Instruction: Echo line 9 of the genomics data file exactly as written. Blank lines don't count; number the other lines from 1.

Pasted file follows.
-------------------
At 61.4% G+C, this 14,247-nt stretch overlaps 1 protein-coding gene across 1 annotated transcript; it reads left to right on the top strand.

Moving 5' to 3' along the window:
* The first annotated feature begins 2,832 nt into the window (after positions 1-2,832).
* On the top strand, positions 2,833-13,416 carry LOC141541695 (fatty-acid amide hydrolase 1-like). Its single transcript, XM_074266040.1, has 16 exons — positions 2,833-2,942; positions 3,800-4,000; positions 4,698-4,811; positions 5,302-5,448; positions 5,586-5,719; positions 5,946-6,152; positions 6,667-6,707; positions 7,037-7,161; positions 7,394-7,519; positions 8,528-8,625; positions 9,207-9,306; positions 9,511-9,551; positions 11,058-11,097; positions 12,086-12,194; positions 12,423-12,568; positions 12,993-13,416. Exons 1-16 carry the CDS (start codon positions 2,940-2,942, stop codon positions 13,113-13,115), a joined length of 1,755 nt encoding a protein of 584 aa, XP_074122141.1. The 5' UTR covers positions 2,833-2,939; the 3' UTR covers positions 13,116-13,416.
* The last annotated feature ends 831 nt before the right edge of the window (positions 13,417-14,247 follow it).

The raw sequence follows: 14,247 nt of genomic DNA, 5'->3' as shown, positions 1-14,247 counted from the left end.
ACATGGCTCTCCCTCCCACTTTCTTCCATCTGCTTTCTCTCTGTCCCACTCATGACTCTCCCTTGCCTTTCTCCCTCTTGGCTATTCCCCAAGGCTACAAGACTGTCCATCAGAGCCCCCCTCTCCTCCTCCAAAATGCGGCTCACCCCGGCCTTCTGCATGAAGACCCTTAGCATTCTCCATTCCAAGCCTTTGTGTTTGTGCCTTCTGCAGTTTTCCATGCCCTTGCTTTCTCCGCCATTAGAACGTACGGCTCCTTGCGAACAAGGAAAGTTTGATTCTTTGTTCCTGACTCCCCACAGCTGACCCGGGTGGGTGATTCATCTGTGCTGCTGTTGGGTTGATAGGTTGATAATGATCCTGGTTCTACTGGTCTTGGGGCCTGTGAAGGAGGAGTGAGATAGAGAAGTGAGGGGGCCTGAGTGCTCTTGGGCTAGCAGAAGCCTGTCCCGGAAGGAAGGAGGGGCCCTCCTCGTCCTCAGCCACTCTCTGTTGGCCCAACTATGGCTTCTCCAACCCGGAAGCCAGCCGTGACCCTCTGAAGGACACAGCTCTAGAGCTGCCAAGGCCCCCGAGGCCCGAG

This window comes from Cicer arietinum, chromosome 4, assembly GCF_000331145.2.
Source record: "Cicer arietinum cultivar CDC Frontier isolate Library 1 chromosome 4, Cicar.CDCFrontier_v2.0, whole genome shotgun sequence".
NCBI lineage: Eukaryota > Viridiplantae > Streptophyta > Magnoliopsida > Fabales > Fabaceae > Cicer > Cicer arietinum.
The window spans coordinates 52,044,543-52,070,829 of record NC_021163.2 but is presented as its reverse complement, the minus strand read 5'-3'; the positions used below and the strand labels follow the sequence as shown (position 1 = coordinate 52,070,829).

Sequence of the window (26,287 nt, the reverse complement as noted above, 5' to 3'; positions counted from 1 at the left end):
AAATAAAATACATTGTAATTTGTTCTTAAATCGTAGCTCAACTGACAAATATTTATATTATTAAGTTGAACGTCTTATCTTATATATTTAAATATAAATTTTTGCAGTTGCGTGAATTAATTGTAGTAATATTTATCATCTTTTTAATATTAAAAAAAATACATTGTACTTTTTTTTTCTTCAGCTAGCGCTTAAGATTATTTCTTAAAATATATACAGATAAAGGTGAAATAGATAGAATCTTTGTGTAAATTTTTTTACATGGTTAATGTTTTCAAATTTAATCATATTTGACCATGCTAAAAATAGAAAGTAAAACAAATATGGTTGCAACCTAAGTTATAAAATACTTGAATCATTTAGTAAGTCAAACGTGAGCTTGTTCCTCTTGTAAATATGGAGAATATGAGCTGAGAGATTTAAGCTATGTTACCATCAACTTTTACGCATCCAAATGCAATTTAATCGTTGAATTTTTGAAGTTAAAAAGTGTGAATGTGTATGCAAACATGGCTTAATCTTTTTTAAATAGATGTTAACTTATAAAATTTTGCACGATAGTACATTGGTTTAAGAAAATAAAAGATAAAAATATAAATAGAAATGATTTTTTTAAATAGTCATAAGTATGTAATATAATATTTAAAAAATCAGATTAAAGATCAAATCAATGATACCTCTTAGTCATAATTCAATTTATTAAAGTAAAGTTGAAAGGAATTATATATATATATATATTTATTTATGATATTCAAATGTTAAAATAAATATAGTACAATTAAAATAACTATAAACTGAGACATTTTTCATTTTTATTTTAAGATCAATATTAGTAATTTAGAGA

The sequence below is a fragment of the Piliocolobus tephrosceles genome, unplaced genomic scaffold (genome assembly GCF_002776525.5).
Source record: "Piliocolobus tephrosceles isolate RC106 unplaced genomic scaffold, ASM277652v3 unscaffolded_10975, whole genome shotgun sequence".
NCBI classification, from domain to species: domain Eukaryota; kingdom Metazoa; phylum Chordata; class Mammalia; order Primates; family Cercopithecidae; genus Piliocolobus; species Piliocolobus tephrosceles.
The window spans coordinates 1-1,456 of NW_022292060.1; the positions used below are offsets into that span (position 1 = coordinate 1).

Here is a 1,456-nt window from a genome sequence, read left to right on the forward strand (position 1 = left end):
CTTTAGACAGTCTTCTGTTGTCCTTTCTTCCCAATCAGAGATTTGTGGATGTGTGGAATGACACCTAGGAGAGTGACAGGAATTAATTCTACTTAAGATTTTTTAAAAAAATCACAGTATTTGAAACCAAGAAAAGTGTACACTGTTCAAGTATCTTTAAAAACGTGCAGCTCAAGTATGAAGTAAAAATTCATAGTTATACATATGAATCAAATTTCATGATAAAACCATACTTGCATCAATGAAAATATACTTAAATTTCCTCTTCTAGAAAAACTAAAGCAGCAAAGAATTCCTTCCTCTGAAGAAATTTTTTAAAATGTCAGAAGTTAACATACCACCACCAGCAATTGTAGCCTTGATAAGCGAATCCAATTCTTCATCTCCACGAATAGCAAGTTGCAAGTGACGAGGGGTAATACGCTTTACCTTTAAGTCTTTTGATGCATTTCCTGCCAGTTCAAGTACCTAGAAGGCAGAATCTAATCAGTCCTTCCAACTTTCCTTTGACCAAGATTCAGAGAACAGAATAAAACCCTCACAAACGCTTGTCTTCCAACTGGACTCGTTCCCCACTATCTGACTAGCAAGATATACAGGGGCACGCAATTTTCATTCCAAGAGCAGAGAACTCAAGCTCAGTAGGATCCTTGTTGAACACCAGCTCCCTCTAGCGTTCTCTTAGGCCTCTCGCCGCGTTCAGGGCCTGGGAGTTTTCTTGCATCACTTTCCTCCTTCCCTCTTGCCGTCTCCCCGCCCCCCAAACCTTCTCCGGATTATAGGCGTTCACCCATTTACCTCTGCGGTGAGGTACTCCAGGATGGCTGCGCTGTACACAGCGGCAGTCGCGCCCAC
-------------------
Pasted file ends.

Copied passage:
Source record: "Cicer arietinum cultivar CDC Frontier isolate Library 1 chromosome 4, Cicar.CDCFrontier_v2.0, whole genome shotgun sequence".